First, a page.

Turtle talk: ‘Wildlife smuggling second-best funding for terrorists’

More than 200 turtles that were found at Karachi Airport last year


Our Correspondent March 25, 2015
More than 200 turtles that were found at Karachi Airport last year and the meat of over 4,000 others found in Thatta this year. PHOTO: SINDH WILDLIFE DEPARTMENT

KARACHI:


After drug mafia, wildlife smuggling is the second-best means for terrorists to raise funds, claimed provincial conservator Javed Ahmed Mahar on Wednesday.


He was addressing the media after the end of the two-day sea turtle symposium in Karachi organised by the International Union for Conservation of Nature (IUCN). “Wildlife smuggling is the biggest means of funding for terrorists after drug mafia,” he said. “Terrorists use it because it’s safer than smuggling other things and the returns are higher.”

IUCN’s regional director for Asia, Aban Marker Kabraji, was on the same page with Mahar. “It is not just a question of animals going across,” he said. “It is now related to the criminal mafia who are part of a lot of criminal activities. It is the most lucrative trade in the world and is in line with drugs, arms and human trafficking now.”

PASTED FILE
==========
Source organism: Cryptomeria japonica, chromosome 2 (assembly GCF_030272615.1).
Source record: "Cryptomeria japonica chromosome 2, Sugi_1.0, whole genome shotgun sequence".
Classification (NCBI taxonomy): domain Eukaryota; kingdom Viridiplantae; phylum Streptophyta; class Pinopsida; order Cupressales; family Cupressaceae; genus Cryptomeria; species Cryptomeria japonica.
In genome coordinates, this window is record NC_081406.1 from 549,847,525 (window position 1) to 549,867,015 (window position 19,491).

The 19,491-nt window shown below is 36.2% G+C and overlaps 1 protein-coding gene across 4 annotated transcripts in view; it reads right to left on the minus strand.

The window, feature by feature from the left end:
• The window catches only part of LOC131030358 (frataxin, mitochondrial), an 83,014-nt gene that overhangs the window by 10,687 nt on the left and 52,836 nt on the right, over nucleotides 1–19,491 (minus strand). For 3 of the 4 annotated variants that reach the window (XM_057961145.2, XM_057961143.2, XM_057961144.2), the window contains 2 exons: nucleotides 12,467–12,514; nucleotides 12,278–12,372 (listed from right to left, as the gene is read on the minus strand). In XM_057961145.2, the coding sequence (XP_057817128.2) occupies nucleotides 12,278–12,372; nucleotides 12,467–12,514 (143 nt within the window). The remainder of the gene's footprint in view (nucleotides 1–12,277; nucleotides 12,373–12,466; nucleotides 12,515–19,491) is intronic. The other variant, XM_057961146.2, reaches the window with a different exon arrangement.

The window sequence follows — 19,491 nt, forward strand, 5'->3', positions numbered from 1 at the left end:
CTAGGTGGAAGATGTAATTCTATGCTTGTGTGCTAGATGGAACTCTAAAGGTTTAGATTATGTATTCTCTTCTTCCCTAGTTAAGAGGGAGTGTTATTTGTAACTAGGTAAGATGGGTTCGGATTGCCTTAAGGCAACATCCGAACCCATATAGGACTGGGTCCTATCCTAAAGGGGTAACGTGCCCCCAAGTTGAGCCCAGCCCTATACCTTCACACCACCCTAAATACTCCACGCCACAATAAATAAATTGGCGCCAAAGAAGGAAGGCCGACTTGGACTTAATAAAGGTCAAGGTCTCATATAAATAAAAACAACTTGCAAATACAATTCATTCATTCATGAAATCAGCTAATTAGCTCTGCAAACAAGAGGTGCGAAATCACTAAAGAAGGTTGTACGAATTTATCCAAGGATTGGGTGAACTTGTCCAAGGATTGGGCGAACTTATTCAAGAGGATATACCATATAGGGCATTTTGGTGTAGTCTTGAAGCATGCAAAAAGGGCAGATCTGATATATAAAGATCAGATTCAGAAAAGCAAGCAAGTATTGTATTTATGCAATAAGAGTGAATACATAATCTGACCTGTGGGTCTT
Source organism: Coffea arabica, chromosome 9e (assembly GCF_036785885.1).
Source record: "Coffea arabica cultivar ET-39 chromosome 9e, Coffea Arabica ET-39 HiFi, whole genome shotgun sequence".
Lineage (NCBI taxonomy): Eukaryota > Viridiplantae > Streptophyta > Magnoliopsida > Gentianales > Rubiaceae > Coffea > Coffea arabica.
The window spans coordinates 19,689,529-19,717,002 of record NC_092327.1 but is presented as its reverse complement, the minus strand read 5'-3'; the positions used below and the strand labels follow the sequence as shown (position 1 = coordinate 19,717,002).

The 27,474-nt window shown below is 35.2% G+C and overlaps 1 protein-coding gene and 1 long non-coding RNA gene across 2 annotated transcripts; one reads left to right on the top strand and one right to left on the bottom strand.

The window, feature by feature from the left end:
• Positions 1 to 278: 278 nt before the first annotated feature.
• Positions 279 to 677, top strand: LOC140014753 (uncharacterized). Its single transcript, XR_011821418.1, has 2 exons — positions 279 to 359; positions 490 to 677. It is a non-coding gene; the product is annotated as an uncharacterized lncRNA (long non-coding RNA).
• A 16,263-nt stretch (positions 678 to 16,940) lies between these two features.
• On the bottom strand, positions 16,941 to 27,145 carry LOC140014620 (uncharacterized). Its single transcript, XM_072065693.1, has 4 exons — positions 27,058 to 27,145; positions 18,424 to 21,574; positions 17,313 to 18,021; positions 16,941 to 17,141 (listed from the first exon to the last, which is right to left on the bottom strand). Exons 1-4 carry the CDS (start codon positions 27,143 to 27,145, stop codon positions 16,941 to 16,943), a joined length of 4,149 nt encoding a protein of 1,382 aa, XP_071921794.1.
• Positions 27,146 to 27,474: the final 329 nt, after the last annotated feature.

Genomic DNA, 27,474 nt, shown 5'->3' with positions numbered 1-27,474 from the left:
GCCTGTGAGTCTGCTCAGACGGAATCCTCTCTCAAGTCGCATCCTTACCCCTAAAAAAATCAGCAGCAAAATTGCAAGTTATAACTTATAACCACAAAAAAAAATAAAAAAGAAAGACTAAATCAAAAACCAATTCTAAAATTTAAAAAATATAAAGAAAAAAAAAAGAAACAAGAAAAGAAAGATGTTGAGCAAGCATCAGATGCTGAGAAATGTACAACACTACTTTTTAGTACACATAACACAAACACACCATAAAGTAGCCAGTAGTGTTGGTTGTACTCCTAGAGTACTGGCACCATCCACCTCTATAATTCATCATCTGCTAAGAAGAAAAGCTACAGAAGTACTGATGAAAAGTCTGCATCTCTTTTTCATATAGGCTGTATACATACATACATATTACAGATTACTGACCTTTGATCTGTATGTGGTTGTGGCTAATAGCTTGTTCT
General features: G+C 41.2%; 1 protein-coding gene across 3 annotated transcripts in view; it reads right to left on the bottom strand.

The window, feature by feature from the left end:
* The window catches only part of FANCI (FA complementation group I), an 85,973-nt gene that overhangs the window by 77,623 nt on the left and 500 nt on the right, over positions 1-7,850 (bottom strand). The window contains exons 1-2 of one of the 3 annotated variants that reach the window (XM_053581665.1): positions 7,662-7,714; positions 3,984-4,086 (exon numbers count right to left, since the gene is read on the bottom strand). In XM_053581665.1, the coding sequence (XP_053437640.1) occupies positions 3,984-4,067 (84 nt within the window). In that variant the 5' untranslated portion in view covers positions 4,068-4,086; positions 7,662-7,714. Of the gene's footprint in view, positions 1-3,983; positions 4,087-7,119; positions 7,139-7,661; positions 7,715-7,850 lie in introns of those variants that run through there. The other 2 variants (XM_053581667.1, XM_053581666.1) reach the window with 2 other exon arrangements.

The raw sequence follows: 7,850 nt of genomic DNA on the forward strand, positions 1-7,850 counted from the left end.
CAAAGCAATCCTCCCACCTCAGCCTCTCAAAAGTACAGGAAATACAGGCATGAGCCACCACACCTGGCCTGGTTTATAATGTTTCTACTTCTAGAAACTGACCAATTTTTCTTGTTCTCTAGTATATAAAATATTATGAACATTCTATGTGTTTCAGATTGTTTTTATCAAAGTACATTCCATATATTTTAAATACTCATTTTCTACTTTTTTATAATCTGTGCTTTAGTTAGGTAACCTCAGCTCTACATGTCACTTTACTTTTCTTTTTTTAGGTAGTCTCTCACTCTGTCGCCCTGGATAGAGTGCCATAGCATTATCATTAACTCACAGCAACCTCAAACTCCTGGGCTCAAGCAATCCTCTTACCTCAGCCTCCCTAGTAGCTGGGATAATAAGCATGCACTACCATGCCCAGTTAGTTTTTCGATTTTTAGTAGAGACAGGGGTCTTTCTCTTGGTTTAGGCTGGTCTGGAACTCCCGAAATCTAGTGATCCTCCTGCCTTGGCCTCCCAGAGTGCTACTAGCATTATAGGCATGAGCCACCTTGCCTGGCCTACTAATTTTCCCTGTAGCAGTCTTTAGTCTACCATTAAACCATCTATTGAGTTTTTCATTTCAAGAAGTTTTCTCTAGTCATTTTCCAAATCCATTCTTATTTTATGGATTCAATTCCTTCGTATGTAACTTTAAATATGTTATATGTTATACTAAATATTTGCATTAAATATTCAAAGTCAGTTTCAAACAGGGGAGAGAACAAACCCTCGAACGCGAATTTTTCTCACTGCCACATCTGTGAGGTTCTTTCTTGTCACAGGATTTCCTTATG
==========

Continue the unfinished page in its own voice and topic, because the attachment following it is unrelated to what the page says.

Talking about the more than 200 turtles that were found at Karachi Airport last year and the meat of over 4,000 others found in Thatta this year, lawyer Faisal Siddiqi said that the court has issued directions to the government to implement laws for the conservation of wildlife. According to him, the government is bound to investigate cases regarding turtle smuggling and to ensure safety and protection of wildlife. “Contempt proceedings will be held against the government if this judgement is not implemented.”

Forests inspector-general Syed Mahmood Nasir said that a Pakistani turtle is sold for $70 per piece in Hong Kong.

“If the exit points or routes are controlled and monitored, this smuggling can be controlled,” insisted Mahar. “The marine fisheries should be included in the checking process at airports as it is a joint responsibility.”

Stressing the importance of the role of turtles in the environment, Mahar said that the presence of these sea creatures in the waters helps maintain cleanliness. “If they are not there in the water, even if we spend millions of dollars, we wouldn’t be able to clean it,” he said. “The diseases prevalent in interior Sindh are a result of this dirty water.”

Published in The Express Tribune, March 26th, 2015.

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